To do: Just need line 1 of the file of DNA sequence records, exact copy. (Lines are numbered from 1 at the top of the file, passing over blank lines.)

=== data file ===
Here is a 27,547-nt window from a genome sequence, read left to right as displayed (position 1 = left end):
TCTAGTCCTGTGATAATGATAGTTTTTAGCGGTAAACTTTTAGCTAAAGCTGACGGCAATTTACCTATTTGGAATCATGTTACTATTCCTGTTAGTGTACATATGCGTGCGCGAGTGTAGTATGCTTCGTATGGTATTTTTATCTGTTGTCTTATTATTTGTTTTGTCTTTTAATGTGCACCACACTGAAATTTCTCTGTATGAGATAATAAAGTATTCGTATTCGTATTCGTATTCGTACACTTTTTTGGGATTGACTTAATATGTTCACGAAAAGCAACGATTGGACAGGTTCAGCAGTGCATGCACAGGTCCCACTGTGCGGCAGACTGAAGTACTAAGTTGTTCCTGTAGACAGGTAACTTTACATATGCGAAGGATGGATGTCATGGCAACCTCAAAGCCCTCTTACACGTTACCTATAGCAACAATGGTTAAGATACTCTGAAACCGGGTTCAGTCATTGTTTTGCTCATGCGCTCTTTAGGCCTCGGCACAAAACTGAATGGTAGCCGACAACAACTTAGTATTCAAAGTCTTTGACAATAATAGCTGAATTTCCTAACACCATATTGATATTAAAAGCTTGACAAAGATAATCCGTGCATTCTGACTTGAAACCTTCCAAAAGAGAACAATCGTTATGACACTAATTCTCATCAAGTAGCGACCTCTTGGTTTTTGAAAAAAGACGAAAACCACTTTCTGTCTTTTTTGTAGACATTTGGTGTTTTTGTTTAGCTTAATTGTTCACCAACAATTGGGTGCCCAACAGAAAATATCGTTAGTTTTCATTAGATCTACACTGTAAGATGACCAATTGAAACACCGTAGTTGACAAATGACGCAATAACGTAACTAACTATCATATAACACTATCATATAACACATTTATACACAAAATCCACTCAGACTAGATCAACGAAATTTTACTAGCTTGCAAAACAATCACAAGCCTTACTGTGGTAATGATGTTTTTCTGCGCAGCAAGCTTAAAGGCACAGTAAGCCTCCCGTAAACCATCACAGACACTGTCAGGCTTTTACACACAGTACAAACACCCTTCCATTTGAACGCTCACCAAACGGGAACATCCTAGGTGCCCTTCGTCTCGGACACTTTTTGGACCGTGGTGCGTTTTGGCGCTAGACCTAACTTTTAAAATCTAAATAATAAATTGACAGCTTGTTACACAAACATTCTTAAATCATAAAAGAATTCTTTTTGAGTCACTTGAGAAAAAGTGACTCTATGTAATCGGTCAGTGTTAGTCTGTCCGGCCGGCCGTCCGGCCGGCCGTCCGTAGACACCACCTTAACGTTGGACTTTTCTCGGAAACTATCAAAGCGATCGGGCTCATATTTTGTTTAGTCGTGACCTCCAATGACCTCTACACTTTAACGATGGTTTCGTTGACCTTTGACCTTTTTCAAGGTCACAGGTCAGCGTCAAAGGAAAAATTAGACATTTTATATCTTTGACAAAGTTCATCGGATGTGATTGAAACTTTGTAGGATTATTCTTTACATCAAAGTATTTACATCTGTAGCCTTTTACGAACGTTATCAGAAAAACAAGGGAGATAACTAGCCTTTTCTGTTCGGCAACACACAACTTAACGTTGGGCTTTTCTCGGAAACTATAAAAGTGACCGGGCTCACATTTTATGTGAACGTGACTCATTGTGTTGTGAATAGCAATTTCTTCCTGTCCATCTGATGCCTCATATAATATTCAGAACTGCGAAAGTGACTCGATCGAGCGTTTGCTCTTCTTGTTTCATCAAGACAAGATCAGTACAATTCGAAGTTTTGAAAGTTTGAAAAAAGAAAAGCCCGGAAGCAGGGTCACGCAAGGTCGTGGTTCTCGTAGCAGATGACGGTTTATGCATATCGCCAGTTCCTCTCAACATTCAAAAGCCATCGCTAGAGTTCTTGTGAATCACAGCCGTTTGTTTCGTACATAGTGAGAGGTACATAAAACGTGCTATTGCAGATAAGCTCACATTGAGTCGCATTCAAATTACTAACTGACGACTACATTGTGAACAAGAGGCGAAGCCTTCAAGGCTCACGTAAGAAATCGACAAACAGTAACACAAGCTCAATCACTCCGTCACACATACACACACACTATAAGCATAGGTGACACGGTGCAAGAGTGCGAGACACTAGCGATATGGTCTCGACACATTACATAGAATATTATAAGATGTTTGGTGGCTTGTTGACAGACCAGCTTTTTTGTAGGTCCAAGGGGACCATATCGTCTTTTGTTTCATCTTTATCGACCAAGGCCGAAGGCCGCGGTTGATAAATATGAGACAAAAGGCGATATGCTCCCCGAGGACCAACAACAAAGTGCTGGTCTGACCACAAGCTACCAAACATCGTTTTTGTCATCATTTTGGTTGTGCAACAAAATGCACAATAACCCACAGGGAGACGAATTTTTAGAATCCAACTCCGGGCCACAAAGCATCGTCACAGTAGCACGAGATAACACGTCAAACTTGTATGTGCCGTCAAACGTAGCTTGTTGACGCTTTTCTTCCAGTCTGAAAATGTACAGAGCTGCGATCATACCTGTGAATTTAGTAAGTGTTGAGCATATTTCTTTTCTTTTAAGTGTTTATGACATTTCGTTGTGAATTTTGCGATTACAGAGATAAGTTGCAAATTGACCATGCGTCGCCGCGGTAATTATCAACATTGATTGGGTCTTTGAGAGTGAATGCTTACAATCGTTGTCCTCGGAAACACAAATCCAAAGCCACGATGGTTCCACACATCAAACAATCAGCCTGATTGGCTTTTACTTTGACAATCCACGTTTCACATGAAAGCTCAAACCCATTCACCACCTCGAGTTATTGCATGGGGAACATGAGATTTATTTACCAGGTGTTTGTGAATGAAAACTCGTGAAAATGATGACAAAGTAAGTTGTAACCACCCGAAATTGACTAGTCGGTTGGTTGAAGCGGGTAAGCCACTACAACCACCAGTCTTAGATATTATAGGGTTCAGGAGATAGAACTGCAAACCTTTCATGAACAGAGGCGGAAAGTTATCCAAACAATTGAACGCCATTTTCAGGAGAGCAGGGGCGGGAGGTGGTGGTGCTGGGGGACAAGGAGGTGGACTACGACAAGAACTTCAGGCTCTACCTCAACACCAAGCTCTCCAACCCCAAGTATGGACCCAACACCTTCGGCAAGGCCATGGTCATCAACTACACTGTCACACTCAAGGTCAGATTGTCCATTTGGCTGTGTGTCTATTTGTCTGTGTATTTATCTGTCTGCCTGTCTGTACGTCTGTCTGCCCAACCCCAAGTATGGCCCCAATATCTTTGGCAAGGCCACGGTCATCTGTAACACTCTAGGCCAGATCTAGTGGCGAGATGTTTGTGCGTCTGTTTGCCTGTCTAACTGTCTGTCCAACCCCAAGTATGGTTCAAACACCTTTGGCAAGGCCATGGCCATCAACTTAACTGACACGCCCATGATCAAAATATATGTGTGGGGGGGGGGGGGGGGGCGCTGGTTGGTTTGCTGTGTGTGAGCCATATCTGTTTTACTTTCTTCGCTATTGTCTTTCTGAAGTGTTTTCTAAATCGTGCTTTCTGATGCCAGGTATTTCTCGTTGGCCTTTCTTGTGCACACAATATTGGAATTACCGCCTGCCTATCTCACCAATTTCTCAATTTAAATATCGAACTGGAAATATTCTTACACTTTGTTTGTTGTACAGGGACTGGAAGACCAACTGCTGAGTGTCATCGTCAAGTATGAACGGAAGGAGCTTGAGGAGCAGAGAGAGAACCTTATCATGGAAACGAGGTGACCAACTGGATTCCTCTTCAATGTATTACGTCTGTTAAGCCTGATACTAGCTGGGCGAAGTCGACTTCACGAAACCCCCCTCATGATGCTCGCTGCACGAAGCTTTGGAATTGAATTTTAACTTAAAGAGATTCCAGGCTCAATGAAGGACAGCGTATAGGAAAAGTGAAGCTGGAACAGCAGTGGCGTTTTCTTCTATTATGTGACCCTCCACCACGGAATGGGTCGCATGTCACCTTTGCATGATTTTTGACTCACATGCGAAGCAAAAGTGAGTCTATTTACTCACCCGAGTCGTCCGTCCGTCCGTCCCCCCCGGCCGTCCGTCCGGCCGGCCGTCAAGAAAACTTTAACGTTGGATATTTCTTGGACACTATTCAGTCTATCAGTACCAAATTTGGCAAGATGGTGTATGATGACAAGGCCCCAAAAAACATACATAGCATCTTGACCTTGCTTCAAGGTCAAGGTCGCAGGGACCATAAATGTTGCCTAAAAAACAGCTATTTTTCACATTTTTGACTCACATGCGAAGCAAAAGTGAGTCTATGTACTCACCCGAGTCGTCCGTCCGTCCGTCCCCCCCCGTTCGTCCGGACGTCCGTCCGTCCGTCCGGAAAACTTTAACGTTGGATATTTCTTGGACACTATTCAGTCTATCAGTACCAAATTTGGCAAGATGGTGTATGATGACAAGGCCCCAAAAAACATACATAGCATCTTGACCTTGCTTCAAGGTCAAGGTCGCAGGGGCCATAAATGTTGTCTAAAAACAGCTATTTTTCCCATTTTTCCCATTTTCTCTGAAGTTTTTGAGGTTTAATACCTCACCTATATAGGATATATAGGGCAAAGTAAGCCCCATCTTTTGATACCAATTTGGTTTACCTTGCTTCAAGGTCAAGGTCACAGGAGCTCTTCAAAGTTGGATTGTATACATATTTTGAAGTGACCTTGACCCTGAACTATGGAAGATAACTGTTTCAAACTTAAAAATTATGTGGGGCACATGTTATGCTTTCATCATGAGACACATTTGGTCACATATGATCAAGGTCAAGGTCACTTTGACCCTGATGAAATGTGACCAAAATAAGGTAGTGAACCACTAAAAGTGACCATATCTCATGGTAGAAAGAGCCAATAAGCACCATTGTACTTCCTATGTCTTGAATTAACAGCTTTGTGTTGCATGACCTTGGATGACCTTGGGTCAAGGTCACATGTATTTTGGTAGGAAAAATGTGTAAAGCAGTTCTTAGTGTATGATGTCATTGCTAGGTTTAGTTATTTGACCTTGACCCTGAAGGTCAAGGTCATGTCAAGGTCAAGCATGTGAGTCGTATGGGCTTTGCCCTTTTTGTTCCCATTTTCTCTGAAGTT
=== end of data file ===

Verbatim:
Here is a 27,547-nt window from a genome sequence, read left to right as displayed (position 1 = left end):